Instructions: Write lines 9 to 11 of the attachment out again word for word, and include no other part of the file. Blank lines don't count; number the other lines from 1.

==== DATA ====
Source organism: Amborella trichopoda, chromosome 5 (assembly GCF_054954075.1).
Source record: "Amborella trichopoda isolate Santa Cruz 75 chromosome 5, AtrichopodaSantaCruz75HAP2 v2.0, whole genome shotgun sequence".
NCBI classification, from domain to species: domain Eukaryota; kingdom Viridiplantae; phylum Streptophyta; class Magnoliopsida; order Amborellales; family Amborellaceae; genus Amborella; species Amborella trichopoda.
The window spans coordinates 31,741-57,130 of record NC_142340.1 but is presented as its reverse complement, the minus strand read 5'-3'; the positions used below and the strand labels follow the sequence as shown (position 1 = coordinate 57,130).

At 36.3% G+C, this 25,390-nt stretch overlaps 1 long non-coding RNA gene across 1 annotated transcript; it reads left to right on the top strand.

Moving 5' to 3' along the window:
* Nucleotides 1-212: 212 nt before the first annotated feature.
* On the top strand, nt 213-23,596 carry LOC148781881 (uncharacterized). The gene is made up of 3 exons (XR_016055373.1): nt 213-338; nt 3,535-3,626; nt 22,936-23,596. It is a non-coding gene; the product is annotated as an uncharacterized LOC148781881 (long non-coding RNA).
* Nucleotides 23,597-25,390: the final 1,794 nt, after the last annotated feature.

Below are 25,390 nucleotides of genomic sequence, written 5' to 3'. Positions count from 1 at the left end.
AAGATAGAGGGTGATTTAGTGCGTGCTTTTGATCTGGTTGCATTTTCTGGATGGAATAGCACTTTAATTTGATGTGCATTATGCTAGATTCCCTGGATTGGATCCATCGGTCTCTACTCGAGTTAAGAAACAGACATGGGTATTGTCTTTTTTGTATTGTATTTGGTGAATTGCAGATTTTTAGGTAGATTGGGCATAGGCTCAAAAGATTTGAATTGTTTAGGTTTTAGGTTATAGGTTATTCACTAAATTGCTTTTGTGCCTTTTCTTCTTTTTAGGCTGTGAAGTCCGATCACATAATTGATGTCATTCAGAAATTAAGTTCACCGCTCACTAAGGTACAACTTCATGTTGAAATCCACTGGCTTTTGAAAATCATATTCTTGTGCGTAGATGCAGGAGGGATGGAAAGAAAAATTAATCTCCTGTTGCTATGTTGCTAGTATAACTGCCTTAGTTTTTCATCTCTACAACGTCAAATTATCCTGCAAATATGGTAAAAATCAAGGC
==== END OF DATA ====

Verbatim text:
* Nucleotides 23,597-25,390: the final 1,794 nt, after the last annotated feature.

Below are 25,390 nucleotides of genomic sequence, written 5' to 3'. Positions count from 1 at the left end.
AAGATAGAGGGTGATTTAGTGCGTGCTTTTGATCTGGTTGCATTTTCTGGATGGAATAGCACTTTAATTTGATGTGCATTATGCTAGATTCCCTGGATTGGATCCATCGGTCTCTACTCGAGTTAAGAAACAGACATGGGTATTGTCTTTTTTGTATTGTATTTGGTGAATTGCAGATTTTTAGGTAGATTGGGCATAGGCTCAAAAGATTTGAATTGTTTAGGTTTTAGGTTATAGGTTATTCACTAAATTGCTTTTGTGCCTTTTCTTCTTTTTAGGCTGTGAAGTCCGATCACATAATTGATGTCATTCAGAAATTAAGTTCACCGCTCACTAAGGTACAACTTCATGTTGAAATCCACTGGCTTTTGAAAATCATATTCTTGTGCGTAGATGCAGGAGGGATGGAAAGAAAAATTAATCTCCTGTTGCTATGTTGCTAGTATAACTGCCTTAGTTTTTCATCTCTACAACGTCAAATTATCCTGCAAATATGGTAAAAATCAAGGC